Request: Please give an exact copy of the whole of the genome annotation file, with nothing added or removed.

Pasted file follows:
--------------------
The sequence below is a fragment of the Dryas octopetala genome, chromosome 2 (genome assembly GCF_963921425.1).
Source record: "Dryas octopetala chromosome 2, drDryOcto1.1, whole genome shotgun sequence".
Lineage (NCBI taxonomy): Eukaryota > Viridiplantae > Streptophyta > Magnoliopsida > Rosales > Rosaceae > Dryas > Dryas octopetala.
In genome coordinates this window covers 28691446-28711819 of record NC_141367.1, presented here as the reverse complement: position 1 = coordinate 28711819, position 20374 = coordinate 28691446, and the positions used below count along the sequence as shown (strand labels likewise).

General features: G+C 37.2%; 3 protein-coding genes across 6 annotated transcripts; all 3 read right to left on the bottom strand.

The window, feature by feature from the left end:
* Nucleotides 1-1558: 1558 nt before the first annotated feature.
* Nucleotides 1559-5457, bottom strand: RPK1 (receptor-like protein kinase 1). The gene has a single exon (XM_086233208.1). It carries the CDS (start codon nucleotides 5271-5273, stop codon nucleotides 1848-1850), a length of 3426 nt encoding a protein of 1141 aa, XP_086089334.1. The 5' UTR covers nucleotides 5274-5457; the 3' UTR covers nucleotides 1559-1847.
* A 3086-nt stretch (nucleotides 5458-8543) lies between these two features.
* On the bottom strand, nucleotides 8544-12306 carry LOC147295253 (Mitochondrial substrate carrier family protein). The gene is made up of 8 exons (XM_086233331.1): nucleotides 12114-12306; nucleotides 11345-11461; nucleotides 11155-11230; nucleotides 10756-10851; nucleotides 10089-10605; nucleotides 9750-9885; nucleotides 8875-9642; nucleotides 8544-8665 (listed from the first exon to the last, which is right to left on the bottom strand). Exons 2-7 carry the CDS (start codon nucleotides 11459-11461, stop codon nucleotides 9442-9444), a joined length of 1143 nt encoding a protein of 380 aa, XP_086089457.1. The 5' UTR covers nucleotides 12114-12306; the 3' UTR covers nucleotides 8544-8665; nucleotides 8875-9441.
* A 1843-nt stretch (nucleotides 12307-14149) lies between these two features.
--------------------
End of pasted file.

The sequence below is a fragment of the Dryas octopetala genome, chromosome 2 (genome assembly GCF_963921425.1).
Source record: "Dryas octopetala chromosome 2, drDryOcto1.1, whole genome shotgun sequence".
Lineage (NCBI taxonomy): Eukaryota > Viridiplantae > Streptophyta > Magnoliopsida > Rosales > Rosaceae > Dryas > Dryas octopetala.
In genome coordinates this window covers 28691446-28711819 of record NC_141367.1, presented here as the reverse complement: position 1 = coordinate 28711819, position 20374 = coordinate 28691446, and the positions used below count along the sequence as shown (strand labels likewise).

General features: G+C 37.2%; 3 protein-coding genes across 6 annotated transcripts; all 3 read right to left on the bottom strand.

The window, feature by feature from the left end:
* Nucleotides 1-1558: 1558 nt before the first annotated feature.
* Nucleotides 1559-5457, bottom strand: RPK1 (receptor-like protein kinase 1). The gene has a single exon (XM_086233208.1). It carries the CDS (start codon nucleotides 5271-5273, stop codon nucleotides 1848-1850), a length of 3426 nt encoding a protein of 1141 aa, XP_086089334.1. The 5' UTR covers nucleotides 5274-5457; the 3' UTR covers nucleotides 1559-1847.
* A 3086-nt stretch (nucleotides 5458-8543) lies between these two features.
* On the bottom strand, nucleotides 8544-12306 carry LOC147295253 (Mitochondrial substrate carrier family protein). The gene is made up of 8 exons (XM_086233331.1): nucleotides 12114-12306; nucleotides 11345-11461; nucleotides 11155-11230; nucleotides 10756-10851; nucleotides 10089-10605; nucleotides 9750-9885; nucleotides 8875-9642; nucleotides 8544-8665 (listed from the first exon to the last, which is right to left on the bottom strand). Exons 2-7 carry the CDS (start codon nucleotides 11459-11461, stop codon nucleotides 9442-9444), a joined length of 1143 nt encoding a protein of 380 aa, XP_086089457.1. The 5' UTR covers nucleotides 12114-12306; the 3' UTR covers nucleotides 8544-8665; nucleotides 8875-9441.
* A 1843-nt stretch (nucleotides 12307-14149) lies between these two features.